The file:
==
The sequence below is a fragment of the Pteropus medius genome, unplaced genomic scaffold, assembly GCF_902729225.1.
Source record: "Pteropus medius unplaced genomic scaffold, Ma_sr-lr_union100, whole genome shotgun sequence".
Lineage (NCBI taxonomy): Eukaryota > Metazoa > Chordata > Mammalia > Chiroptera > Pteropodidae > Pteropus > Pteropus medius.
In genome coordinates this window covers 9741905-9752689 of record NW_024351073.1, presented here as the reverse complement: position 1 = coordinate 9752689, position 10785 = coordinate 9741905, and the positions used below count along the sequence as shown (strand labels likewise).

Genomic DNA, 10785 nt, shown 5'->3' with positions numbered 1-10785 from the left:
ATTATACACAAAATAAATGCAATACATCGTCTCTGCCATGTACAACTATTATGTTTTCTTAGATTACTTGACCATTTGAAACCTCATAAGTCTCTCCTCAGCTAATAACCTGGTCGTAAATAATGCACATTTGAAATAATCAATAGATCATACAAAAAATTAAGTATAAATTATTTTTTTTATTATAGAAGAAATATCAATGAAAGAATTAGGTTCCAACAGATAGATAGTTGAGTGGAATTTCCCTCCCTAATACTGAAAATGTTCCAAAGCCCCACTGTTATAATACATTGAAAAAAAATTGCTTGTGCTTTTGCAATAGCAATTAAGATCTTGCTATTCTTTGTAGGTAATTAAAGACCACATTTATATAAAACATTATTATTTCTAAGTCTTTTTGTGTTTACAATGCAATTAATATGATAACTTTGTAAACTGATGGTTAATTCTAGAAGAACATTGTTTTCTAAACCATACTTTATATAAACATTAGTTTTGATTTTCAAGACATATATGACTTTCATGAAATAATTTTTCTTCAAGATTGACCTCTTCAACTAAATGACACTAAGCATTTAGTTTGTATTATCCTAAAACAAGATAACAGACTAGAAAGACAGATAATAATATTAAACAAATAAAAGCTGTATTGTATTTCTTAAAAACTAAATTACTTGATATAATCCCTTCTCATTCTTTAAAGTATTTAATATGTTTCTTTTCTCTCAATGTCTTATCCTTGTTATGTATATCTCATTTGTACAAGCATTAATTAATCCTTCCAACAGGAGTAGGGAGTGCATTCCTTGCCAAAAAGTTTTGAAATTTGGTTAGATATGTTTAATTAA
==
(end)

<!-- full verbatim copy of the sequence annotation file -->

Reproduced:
The sequence below is a fragment of the Pteropus medius genome, unplaced genomic scaffold, assembly GCF_902729225.1.
Source record: "Pteropus medius unplaced genomic scaffold, Ma_sr-lr_union100, whole genome shotgun sequence".
Lineage (NCBI taxonomy): Eukaryota > Metazoa > Chordata > Mammalia > Chiroptera > Pteropodidae > Pteropus > Pteropus medius.
In genome coordinates this window covers 9741905-9752689 of record NW_024351073.1, presented here as the reverse complement: position 1 = coordinate 9752689, position 10785 = coordinate 9741905, and the positions used below count along the sequence as shown (strand labels likewise).

Genomic DNA, 10785 nt, shown 5'->3' with positions numbered 1-10785 from the left:
ATTATACACAAAATAAATGCAATACATCGTCTCTGCCATGTACAACTATTATGTTTTCTTAGATTACTTGACCATTTGAAACCTCATAAGTCTCTCCTCAGCTAATAACCTGGTCGTAAATAATGCACATTTGAAATAATCAATAGATCATACAAAAAATTAAGTATAAATTATTTTTTTTATTATAGAAGAAATATCAATGAAAGAATTAGGTTCCAACAGATAGATAGTTGAGTGGAATTTCCCTCCCTAATACTGAAAATGTTCCAAAGCCCCACTGTTATAATACATTGAAAAAAAATTGCTTGTGCTTTTGCAATAGCAATTAAGATCTTGCTATTCTTTGTAGGTAATTAAAGACCACATTTATATAAAACATTATTATTTCTAAGTCTTTTTGTGTTTACAATGCAATTAATATGATAACTTTGTAAACTGATGGTTAATTCTAGAAGAACATTGTTTTCTAAACCATACTTTATATAAACATTAGTTTTGATTTTCAAGACATATATGACTTTCATGAAATAATTTTTCTTCAAGATTGACCTCTTCAACTAAATGACACTAAGCATTTAGTTTGTATTATCCTAAAACAAGATAACAGACTAGAAAGACAGATAATAATATTAAACAAATAAAAGCTGTATTGTATTTCTTAAAAACTAAATTACTTGATATAATCCCTTCTCATTCTTTAAAGTATTTAATATGTTTCTTTTCTCTCAATGTCTTATCCTTGTTATGTATATCTCATTTGTACAAGCATTAATTAATCCTTCCAACAGGAGTAGGGAGTGCATTCCTTGCCAAAAAGTTTTGAAATTTGGTTAGATATGTTTAATTAA